Air Transport World’s Australian correspondent Geoffrey Thomas is reporting that a Qantas 737-800 approaching Sydney on 7 April suffered a similar malfunction to the one implicated in the Turkish Airlines fatal accident at Amsterdam’s Schiphol airport on 25 February.

The ATW report available in full to its subscribers points out that Qantas operating procedures for its 737-800s require the pilots to keep a hands on position on the engine throttles when they are set to auto-throttle to guard against and correct any anomalous behaviour.

In the Amsterdam crash the Dutch accident investigator has already revealed that one of two radio altimeters on that jet suddenly read its height as being 8 feet below sea level, which is the airport’s altitude, rather than the 1500 feet at which it was flying, in turn fooling the auto-throttle system which assumed the jet had landed and shut down the engines with disastrous results.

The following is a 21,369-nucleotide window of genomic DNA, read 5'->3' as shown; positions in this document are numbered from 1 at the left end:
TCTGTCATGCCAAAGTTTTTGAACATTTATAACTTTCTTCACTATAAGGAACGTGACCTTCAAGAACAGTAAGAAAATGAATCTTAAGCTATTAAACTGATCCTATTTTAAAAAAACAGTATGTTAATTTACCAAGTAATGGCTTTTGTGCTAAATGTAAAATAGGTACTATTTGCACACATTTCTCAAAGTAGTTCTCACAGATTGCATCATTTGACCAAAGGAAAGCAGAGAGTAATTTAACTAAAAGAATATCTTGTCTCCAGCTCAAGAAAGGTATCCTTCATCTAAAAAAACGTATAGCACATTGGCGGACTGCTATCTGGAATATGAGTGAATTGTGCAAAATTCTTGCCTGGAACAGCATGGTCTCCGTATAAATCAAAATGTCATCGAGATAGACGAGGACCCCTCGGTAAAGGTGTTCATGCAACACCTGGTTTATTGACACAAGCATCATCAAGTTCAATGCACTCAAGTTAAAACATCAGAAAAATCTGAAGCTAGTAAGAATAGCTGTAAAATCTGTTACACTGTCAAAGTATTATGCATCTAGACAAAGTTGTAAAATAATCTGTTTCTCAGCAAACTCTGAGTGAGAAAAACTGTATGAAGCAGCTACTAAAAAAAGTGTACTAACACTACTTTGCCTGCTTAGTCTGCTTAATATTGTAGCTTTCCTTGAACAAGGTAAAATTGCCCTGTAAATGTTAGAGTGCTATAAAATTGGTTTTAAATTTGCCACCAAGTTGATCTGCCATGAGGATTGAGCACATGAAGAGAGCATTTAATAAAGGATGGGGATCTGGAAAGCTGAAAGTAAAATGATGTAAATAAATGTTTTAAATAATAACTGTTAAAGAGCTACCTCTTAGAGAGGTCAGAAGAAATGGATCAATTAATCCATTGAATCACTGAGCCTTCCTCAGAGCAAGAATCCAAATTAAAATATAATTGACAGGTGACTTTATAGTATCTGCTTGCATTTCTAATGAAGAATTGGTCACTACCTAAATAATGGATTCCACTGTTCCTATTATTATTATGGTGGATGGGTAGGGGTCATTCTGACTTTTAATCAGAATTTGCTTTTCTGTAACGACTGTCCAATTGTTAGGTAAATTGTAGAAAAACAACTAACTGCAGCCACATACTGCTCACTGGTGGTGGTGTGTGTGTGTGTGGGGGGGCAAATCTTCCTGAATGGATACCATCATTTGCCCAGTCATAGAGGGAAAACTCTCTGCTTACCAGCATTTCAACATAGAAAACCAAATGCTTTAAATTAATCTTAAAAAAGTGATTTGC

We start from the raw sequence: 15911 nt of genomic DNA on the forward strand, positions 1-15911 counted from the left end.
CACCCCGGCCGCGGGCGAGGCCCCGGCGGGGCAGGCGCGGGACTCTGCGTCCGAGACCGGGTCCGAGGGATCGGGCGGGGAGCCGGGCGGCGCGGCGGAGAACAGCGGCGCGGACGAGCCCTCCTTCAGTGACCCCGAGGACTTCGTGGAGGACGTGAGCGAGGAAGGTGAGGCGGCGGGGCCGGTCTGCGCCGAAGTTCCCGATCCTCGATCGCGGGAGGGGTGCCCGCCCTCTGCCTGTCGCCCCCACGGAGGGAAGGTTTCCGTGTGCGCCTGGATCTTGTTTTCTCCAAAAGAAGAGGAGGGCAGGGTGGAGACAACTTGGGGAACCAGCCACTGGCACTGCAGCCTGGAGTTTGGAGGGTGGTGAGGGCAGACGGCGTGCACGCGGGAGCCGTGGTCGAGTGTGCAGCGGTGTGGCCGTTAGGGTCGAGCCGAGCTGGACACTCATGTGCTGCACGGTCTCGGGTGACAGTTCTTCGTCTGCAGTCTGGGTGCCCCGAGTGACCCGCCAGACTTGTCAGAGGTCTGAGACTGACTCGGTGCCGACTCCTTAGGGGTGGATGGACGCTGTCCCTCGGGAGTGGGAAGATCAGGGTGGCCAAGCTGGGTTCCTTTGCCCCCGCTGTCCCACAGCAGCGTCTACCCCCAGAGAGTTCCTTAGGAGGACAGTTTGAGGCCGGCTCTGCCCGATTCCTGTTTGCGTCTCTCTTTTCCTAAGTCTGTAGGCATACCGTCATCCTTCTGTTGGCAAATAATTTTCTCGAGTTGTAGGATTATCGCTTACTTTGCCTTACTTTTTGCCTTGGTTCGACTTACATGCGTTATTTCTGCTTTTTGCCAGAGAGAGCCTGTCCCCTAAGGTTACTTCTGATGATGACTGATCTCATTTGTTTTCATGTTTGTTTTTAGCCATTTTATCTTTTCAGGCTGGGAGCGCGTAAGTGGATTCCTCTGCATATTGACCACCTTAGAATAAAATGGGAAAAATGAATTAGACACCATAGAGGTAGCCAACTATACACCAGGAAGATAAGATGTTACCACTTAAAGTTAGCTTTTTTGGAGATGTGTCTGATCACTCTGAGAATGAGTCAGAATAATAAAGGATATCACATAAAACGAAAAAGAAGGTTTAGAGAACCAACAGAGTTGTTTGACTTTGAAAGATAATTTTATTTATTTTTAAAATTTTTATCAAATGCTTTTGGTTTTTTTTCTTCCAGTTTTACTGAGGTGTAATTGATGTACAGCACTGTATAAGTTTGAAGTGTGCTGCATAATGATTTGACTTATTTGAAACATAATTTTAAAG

The Qantas jet is reported to have been 100 feet above the ground just short of landing when one of the altimeters read 10 feet. The auto throttle was immediately disconnected to prevent any premature engine shutdown.

The airline reported the malfunction to the ATSB which has contacted its Dutch counterpart so that the Sydney incident can be taken into account as it drills deeper into the reasons for an incident in which the Turkish pilots were unable to regain control of their jet before it hit the ground.

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